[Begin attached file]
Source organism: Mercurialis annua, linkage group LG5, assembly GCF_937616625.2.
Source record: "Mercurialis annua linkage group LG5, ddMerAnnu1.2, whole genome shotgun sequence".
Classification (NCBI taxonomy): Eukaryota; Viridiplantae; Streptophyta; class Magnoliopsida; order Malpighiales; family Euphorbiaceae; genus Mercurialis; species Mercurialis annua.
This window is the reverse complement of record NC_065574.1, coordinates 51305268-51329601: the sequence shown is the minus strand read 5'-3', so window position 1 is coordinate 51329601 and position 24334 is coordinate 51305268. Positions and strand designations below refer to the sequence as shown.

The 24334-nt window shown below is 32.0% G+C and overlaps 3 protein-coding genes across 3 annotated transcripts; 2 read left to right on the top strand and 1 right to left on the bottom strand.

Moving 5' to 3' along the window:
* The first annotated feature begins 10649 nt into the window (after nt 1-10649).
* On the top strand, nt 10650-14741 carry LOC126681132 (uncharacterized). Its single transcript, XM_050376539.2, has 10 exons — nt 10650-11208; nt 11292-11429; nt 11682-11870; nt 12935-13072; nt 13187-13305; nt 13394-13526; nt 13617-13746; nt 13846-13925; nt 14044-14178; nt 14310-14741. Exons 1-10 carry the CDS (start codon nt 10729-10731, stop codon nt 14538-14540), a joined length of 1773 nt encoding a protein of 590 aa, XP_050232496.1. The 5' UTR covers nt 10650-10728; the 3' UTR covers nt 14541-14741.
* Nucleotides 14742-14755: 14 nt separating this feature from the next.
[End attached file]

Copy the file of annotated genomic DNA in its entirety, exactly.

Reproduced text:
Source organism: Mercurialis annua, linkage group LG5, assembly GCF_937616625.2.
Source record: "Mercurialis annua linkage group LG5, ddMerAnnu1.2, whole genome shotgun sequence".
Classification (NCBI taxonomy): Eukaryota; Viridiplantae; Streptophyta; class Magnoliopsida; order Malpighiales; family Euphorbiaceae; genus Mercurialis; species Mercurialis annua.
This window is the reverse complement of record NC_065574.1, coordinates 51305268-51329601: the sequence shown is the minus strand read 5'-3', so window position 1 is coordinate 51329601 and position 24334 is coordinate 51305268. Positions and strand designations below refer to the sequence as shown.

The 24334-nt window shown below is 32.0% G+C and overlaps 3 protein-coding genes across 3 annotated transcripts; 2 read left to right on the top strand and 1 right to left on the bottom strand.

Moving 5' to 3' along the window:
* The first annotated feature begins 10649 nt into the window (after nt 1-10649).
* On the top strand, nt 10650-14741 carry LOC126681132 (uncharacterized). Its single transcript, XM_050376539.2, has 10 exons — nt 10650-11208; nt 11292-11429; nt 11682-11870; nt 12935-13072; nt 13187-13305; nt 13394-13526; nt 13617-13746; nt 13846-13925; nt 14044-14178; nt 14310-14741. Exons 1-10 carry the CDS (start codon nt 10729-10731, stop codon nt 14538-14540), a joined length of 1773 nt encoding a protein of 590 aa, XP_050232496.1. The 5' UTR covers nt 10650-10728; the 3' UTR covers nt 14541-14741.
* Nucleotides 14742-14755: 14 nt separating this feature from the next.